FIG. 3D is a layout of a sensor cell produced by the invention referred to the FIG. 3C.

DESCRIPTION OF THE PREFERRED EMBODIMENTS

Reference will now be made in detail to the present preferred embodiments of the invention, examples of which are illustrated in the accompanying drawings. Wherever possible, the same reference numbers are used in the drawings and the description to refer to the same or like parts.

FIGS. 3A through 3C are schematic, cross-sectional views of the process for manufacturing a CMOS sensor in a preferred embodiment according to the invention.

First, as shown in FIG. 3A, a substrate 300 having an insulating layer 314 such as a silicon oxide formed by thermal oxidation is provided. The substrate 300 can be a doped well, for example. A gate 304 a and a dummy shield layer 320 are formed on the insulating layer 314 in the same step. The gate 304 a can be formed by a composition of a polysilicon layer formed by low-pressure chemistry vapor deposition and a polycide layer on the polysilicon layer. It is the characteristic of the invention, since there is no isolation region on the substrate 300, the surface of the substrate is plane. Furthermore, the dummy shield layer 320 is formed instead of the isolation region and defines the range for the subsequently formed sensor region, so that the problem of the junction leakage current induced by the crystal defect of the bird's beak region 112 a (as shown in FIG. 1C) can be solved and the dark current of the sensor caused by junction leakage current is improved. Moreover, since there is no isolation region, the dummy shield layer 320 is not needed to stagger the bird's beak region 212 a and sensor region 202 a (as shown in FIG. 2B). Therefore, the size of the subsequently formed sensor region would not be limited and the efficiency and the effect of the sensor can be improved. Additionally, since there is no isolation region, the process for manufacturing a sensor and the layout of the sensor are simplified and the integration of the device is increased.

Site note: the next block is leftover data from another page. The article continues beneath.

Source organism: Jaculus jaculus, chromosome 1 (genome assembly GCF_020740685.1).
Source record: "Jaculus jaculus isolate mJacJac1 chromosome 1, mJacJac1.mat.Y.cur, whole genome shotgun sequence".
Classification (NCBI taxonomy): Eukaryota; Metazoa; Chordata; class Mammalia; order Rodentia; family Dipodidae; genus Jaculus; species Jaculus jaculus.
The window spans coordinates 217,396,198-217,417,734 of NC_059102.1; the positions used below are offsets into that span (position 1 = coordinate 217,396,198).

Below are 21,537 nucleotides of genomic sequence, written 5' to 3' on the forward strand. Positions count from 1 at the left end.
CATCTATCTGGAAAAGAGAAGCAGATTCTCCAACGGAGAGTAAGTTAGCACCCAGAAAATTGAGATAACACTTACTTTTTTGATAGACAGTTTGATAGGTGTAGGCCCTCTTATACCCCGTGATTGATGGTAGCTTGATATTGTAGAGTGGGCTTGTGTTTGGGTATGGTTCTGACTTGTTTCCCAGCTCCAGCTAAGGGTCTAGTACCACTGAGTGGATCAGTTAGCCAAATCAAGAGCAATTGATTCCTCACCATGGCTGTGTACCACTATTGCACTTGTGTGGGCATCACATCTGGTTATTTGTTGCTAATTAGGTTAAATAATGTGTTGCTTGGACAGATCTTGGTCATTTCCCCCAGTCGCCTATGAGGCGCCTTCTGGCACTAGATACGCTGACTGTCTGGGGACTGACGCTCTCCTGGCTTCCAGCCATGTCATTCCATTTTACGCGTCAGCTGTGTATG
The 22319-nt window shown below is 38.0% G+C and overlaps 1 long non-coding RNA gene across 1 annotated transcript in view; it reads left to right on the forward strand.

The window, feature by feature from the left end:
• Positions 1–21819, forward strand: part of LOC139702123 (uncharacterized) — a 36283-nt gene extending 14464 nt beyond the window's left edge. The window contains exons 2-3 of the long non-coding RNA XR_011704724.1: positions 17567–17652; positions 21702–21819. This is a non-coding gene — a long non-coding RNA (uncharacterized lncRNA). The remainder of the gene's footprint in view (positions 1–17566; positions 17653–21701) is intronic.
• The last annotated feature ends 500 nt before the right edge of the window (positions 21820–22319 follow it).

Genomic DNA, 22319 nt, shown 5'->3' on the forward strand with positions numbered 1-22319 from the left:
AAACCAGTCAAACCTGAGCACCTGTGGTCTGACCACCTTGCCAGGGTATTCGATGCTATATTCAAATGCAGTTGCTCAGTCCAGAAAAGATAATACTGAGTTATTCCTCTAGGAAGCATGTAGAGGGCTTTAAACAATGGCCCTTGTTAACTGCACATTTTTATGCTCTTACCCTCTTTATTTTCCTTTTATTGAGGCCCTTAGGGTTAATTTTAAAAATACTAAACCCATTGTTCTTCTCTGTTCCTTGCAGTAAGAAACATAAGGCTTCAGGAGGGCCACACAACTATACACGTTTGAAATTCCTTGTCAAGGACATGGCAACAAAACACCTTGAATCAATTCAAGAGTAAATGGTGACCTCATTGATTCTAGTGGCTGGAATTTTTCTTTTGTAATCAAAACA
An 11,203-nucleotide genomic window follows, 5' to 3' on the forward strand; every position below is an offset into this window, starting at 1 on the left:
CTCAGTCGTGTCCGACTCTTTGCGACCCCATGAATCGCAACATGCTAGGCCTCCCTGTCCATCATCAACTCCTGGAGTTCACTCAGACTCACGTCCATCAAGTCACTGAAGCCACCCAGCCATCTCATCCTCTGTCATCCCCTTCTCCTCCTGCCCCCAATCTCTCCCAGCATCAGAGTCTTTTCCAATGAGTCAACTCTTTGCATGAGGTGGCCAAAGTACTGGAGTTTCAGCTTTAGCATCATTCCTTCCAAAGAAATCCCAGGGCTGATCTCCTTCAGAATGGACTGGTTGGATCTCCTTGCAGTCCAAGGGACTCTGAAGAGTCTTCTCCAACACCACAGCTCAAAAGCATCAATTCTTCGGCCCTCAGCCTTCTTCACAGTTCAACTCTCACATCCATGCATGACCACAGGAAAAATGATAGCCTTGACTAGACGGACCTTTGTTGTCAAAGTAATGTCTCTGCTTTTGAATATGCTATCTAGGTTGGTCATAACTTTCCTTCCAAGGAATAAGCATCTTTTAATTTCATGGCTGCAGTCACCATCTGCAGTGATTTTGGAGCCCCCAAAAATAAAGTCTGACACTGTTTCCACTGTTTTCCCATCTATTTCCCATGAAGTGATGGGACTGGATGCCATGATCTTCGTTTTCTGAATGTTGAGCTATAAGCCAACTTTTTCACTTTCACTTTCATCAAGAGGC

Next, a source/drain region 304 b is formed adjacent to the gate 304 a in the substrate 300. In this example, the steps of forming the source/drain region 304 b comprise performing a LDD process to form a LDD region in the substrate 300 exposed by the gate 304 a and the dummy shield layer 320. Then, a spacer 316 is formed on the sidewall of the gate 304 a. A heavily doped process 324 is performed to form a heavily doped region in the substrate 300 exposed by the gate 304 a, the spacer 316 and the dummy shield layer 320. The source/drain region 304 b is formed by a composition of the LDD region and the heavily doped region. The dosage of the LDD process is low and the preferred dosage is about 1013 atoms/cm2. The utility of the LDD region is to prevent the source/drain region 304 b from the short channel effects. The dosage of the heavily doped process 324 is high and the preferred dosage is about 1015 atoms/cm2 and the preferred implantation energy is about below 100 KeV.